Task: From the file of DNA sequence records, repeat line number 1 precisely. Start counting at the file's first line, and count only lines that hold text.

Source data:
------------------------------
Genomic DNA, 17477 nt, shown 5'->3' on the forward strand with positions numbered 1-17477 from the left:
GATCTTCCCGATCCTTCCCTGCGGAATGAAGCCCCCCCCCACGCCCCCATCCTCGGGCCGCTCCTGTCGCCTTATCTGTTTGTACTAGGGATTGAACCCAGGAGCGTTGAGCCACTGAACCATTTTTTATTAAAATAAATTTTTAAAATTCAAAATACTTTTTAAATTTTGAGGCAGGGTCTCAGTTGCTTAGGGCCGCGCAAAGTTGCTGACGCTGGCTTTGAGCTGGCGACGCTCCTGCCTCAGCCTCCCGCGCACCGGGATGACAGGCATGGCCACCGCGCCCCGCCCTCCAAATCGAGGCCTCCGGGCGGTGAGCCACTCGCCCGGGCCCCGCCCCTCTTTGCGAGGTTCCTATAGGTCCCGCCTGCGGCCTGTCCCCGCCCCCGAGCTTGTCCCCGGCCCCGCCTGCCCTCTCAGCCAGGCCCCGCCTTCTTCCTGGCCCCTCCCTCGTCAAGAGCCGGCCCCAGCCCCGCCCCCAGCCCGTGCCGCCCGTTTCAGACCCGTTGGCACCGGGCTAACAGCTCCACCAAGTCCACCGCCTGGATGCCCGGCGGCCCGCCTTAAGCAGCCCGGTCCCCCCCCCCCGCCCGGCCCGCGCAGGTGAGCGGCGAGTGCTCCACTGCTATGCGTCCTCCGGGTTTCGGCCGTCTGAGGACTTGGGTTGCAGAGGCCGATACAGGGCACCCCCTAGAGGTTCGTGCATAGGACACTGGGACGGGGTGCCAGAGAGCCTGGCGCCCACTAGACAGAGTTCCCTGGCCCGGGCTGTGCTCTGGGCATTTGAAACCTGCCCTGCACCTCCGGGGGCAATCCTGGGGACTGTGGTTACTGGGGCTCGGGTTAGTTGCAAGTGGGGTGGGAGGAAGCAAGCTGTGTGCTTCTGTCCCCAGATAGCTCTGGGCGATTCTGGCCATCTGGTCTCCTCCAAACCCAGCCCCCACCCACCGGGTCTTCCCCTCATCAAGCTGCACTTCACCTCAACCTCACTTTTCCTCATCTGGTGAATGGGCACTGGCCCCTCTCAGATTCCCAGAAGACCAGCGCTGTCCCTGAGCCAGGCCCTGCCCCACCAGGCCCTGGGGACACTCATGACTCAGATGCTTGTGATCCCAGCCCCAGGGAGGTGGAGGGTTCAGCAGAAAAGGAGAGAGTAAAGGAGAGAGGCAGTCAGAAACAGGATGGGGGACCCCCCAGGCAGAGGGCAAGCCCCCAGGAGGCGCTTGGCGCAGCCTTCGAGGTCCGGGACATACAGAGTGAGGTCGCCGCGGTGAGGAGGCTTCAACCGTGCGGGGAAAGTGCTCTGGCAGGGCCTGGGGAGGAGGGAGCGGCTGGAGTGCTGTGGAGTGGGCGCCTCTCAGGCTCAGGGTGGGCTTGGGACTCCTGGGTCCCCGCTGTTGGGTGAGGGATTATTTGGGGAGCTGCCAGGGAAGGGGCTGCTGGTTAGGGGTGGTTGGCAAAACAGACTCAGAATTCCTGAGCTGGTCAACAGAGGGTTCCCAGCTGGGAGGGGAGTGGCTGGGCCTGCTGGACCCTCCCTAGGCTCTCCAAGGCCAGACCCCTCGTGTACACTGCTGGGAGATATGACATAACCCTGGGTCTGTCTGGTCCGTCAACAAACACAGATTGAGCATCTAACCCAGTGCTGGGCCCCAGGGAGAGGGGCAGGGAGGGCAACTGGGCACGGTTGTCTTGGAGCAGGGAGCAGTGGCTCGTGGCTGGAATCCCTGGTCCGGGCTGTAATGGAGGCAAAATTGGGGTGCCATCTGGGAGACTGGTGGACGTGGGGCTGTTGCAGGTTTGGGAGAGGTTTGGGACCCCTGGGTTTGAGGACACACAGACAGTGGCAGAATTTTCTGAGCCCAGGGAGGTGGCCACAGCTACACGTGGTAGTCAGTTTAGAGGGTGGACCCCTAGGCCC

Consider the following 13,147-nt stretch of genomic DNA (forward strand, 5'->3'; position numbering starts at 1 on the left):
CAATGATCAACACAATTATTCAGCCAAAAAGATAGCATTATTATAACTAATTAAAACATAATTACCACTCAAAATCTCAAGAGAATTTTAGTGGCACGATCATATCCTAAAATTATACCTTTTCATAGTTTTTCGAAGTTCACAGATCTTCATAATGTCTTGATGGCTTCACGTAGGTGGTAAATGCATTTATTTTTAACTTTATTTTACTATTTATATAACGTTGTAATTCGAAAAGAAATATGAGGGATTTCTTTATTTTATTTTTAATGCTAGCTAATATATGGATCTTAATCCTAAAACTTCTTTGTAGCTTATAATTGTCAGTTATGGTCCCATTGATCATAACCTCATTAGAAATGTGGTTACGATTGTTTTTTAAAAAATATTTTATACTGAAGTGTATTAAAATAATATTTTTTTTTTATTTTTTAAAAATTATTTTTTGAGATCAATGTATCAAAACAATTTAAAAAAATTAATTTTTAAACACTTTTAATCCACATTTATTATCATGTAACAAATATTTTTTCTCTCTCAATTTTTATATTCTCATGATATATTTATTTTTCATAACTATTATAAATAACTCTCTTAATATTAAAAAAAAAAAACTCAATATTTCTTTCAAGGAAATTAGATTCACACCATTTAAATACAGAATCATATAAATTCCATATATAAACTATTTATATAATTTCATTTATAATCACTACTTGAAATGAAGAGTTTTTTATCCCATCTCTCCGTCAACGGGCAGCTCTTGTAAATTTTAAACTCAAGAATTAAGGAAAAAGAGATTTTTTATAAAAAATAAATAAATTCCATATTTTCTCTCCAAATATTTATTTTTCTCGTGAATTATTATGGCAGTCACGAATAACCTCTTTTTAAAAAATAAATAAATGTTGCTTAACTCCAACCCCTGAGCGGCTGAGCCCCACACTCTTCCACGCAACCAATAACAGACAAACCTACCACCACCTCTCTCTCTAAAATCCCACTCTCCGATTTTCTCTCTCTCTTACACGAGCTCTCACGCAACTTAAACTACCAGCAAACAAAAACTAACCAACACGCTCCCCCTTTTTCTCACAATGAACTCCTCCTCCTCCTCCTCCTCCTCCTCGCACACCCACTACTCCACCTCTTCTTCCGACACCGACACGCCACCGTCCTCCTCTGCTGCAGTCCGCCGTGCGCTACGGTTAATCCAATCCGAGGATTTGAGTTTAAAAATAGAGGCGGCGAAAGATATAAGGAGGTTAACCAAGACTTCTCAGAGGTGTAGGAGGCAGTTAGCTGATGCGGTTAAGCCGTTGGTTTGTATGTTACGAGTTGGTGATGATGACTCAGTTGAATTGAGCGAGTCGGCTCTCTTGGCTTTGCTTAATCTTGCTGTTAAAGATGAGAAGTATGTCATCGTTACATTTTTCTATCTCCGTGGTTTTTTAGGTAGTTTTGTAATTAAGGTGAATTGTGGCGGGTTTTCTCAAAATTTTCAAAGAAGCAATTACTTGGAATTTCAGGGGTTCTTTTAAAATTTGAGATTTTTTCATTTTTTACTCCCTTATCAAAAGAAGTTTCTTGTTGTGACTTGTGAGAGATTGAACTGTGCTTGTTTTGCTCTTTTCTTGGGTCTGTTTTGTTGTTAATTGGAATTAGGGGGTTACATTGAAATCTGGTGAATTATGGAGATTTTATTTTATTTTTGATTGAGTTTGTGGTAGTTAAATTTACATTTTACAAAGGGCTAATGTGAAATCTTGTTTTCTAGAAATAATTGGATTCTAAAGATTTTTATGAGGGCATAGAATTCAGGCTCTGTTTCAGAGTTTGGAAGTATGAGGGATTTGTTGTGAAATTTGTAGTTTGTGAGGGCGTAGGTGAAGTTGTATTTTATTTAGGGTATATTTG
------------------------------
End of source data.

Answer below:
Genomic DNA, 17477 nt, shown 5'->3' on the forward strand with positions numbered 1-17477 from the left: